## Permutations.jl

Permutations class for Julia.
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50 Stars
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July 2014

# Permutations

## Introduction

This package defines a `Permutation` type for Julia. We only consider permutations of sets of the form `{1,2,3,...,n}` where `n` is a positive integer.

A `Permutation` object is created from a one-dimensional array of integers containing each of the values `1` through `n` exactly once.

``````julia> a = [4,1,3,2,6,5];
julia> p = Permutation(a)
(1,4,2)(3)(5,6)
``````

Observe the `Permutation` is printed in disjoint cycle format.

The number of elements in a `Permutation` is determined using the `length` function:

``````julia> length(p)
6
``````

A `Permutation` can be converted to an array (equal to the array used to construct the `Permutation` in the first place) or can be presented as a two-row matrix as follows:

``````julia> p.data
6-element Array{Int64,1}:
4
1
3
2
6
5
julia> two_row(p)
2x6 Array{Int64,2}:
1  2  3  4  5  6
4  1  3  2  6  5
``````

The evaluation of a `Permutation` on a particular element is performed using square bracket or parenthesis notation:

``````julia> p
1
julia> p(2)
1
``````

Of course, bad things happen if an inappropriate element is given:

``````julia> p
ERROR: BoundsError()
in getindex at ....
``````

To get the cycle structure of a `Permutation` (not as a character string, but as an array of arrays), use `cycles`:

``````julia> cycles(p)
3-element Array{Array{Int64,1},1}:
[1,4,2]

[5,6]
``````

Given a list of disjoint cycles of `1:n`, we can recover the `Permutation`:

``````julia> p = RandomPermutation(12)
(1,6,3,4,11,12,7,2,10,8,9,5)

julia> p = RandomPermutation(12)
(1,12,3,9,4,10,2,7)(5,11,8)(6)

julia> c = cycles(p)
3-element Vector{Vector{Int64}}:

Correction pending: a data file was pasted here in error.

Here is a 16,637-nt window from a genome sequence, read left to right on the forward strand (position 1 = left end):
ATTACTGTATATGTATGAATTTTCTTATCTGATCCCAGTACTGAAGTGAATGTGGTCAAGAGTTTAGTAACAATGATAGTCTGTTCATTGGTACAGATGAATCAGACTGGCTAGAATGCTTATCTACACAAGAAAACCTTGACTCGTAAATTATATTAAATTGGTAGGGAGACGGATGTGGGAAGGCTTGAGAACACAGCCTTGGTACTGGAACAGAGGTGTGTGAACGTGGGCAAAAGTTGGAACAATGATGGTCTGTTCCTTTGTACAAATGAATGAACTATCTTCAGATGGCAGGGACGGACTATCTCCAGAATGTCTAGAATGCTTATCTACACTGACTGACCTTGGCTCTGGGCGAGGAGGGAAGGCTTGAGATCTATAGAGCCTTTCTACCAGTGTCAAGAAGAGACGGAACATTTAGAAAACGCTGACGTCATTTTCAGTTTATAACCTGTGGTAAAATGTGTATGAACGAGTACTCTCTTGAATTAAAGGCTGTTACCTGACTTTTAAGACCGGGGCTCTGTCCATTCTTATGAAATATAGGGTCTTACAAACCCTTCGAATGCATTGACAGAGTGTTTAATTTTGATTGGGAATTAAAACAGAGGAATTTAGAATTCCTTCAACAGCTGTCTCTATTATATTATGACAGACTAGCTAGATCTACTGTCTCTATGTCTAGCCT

[1, 12, 3, 9, 4, 10, 2, 7]
[5, 11, 8]


julia> Permutation(c)
(1,12,3,9,4,10,2,7)(5,11,8)(6)
``````

## Operations

### Composition

Composition is denoted by `*`:

``````julia> q = Permutation([1,6,2,3,4,5])
(1)(2,6,5,4,3)
julia> p*q
(1,4,3)(2,5)(6)
julia> q*p
(1,3,2)(4,6)(5)
``````

Repeated composition is calculated using `^`, like this: `p^n`. The exponent may be negative.

### Inverse

The inverse of a `Permutation` is computed using `inv` or as `p'`:

``````julia> q = inv(p)
(1,2,4)(3)(5,6)
julia> p*q
(1)(2)(3)(4)(5)(6)
``````

### Square Root

The `sqrt` function returns a compositional square root of the permutation. That is, if `q=sqrt(p)` then `q*q==p`. Note that not all permutations have square roots and square roots are not unique.

``````julia> p
(1,12,7,4)(2,8,3)(5,15,11,14)(6,10,13)(9)

julia> q = sqrt(p)
(1,5,12,15,7,11,4,14)(2,3,8)(6,13,10)(9)

julia> q*q == p
true
``````

### Matrix Form

The function `Matrix` converts a permutation `p` to a square matrix whose `i,j`-entry is `1` when `i == p[j]` and `0` otherwise.

``````julia> p = RandomPermutation(6)
(1,5,2,6)(3)(4)

julia> Matrix(p)
6×6 Array{Int64,2}:
0  0  0  0  0  1
0  0  0  0  1  0
0  0  1  0  0  0
0  0  0  1  0  0
1  0  0  0  0  0
0  1  0  0  0  0
``````

Note that a permutation matrix `M` can be converted back to a `Permutation` by calling `Permutation(M)`:

``````julia> p = RandomPermutation(8)
(1,4,5,2,6,8,7)(3)

julia> M = Matrix(p);

julia> q = Permutation(M)
(1,4,5,2,6,8,7)(3)
``````

### Sign

The sign of a `Permutation` is `+1` for an even permutation and `-1` for an odd permutation.

``````julia> p = Permutation([2,3,4,1])
(1,2,3,4)

julia> sign(p)
-1

julia> sign(p*p)
1
``````

### Reverse

If one thinks of a permutation as a sequence, then applying `reverse` to that permutation returns a new permutation based on the reversal of that sequence. Here's an example:

``````julia> p = RandomPermutation(8)
(1,5,8,4,6)(2,3)(7)

julia> two_row(p)
2x8 Array{Int64,2}:
1  2  3  4  5  6  7  8
5  3  2  6  8  1  7  4

julia> two_row(reverse(p))
2x8 Array{Int64,2}:
1  2  3  4  5  6  7  8
4  7  1  8  6  2  3  5
``````

For convenience, identity and random permutations can be constructed like this:

``````julia> Permutation(10)
(1)(2)(3)(4)(5)(6)(7)(8)(9)(10)

julia> RandomPermutation(10)
(1,7,6,10,3,2,8,4)(5,9)
``````